- The Washington Times - Monday, February 19, 2007

J. Lester Feder is half-right to contend that country music wasn’t always a bastion of conservative politics. He writes over at TAPPED:

Country music married into the conservative movement - it wasn’t born there. Country music’s roots are as much populist as reactionary. Always fiercely allied with working people, the earliest country stars were old enough to have campaigned for populist champions like Tom Watson; FDR was celebrated in songs of the Depression; and Merle Haggard and Johnny Cash were feted by liberals for speaking up for the downtrodden in the ‘60s. Country music only became synonymous with mainline conservatism — indeed, only became consistently political - in the late ‘60s, a shift that not only helped buoy Richard Nixon into the White House, but reshaped the media landscape. The wars of the Dixie Chicks are the legacy of these years, but so are Rush Limbaugh, Bill O’Reilly, Fox News — the conservative noise machine itself. The idea of values-based marketing to conservatives began with country music.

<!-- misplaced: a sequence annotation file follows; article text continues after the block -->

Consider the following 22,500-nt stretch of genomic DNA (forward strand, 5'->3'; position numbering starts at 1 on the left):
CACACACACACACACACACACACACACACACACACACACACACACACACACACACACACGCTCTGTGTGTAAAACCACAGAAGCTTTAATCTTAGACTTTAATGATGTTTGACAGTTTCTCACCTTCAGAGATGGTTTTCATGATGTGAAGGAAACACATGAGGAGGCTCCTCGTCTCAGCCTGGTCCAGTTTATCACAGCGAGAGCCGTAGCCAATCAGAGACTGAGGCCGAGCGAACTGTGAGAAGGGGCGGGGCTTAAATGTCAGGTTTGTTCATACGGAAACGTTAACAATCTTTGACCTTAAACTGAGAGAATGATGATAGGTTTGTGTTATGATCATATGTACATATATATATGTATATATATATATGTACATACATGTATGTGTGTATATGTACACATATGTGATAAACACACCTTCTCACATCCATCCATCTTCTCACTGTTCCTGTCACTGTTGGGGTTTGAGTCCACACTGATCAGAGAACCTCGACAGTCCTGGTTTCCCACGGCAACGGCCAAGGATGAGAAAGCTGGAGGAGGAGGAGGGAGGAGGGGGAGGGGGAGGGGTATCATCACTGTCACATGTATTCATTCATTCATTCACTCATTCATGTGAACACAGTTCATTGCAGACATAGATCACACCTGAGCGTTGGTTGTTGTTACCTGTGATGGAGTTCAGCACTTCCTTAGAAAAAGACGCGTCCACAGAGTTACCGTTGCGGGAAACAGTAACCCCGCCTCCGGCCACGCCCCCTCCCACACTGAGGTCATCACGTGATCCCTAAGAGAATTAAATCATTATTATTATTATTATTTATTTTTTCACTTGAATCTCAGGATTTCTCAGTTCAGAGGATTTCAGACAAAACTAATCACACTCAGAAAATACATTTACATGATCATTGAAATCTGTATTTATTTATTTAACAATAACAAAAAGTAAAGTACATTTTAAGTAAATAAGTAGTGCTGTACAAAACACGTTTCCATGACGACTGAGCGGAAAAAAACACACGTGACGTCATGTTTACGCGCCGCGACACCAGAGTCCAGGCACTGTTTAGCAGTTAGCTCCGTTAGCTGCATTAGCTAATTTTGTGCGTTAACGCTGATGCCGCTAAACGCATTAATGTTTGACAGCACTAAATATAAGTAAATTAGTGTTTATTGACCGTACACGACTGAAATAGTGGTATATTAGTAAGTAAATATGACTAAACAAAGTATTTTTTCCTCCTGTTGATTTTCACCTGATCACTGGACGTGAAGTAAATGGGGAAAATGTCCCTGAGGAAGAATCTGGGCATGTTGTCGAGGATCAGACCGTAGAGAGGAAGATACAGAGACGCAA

Relying substantially on Chris Willman’s book “Rednecks & Bluenecks,” I tried here to make the case that the Dixie Chicks were far from pioneers in their escape from the conservative country ghetto. In fact, redneck/blueneck split dates as far back as World War II, and — here’s where Feder gets it half-wrong — the Nixon-Vietnam era was actually the period in which country rebels gathered force and became a rival genre unto themselves.

I’ll do the bloggy thing and quote myself:

“…country’s cultural cleavage began in the 1940s, when Woody Guthrie traded in his hillbilly cred and moved to avant-garde New York City. The Vietnam era proved most inviting for country crossovers. In the early 1970s, Mr. Nelson took up residence in bohemian Austin, Texas, creating a kind of rival papacy to the country music industry’s traditional seat in conservative Nashville, Tenn. Later that decade, Mr. Nelson was an overnight guest in Jimmy Carter’s White House, on the roof of which, legend has it, he smoked a joint. Then the pendulum swung back again. The country trended in a more conservative direction. President Carter’s successor, Ronald Reagan, helped erase memories of an impotent foreign policy, and country music, more than any other genre, became the soundtrack of the country’s renewed patriotic vigor. In the changed climate, liberal country artists such as Steve Earle, Rodney Crowell and Lucinda Williams found themselves on the margins of mainstream country music.”


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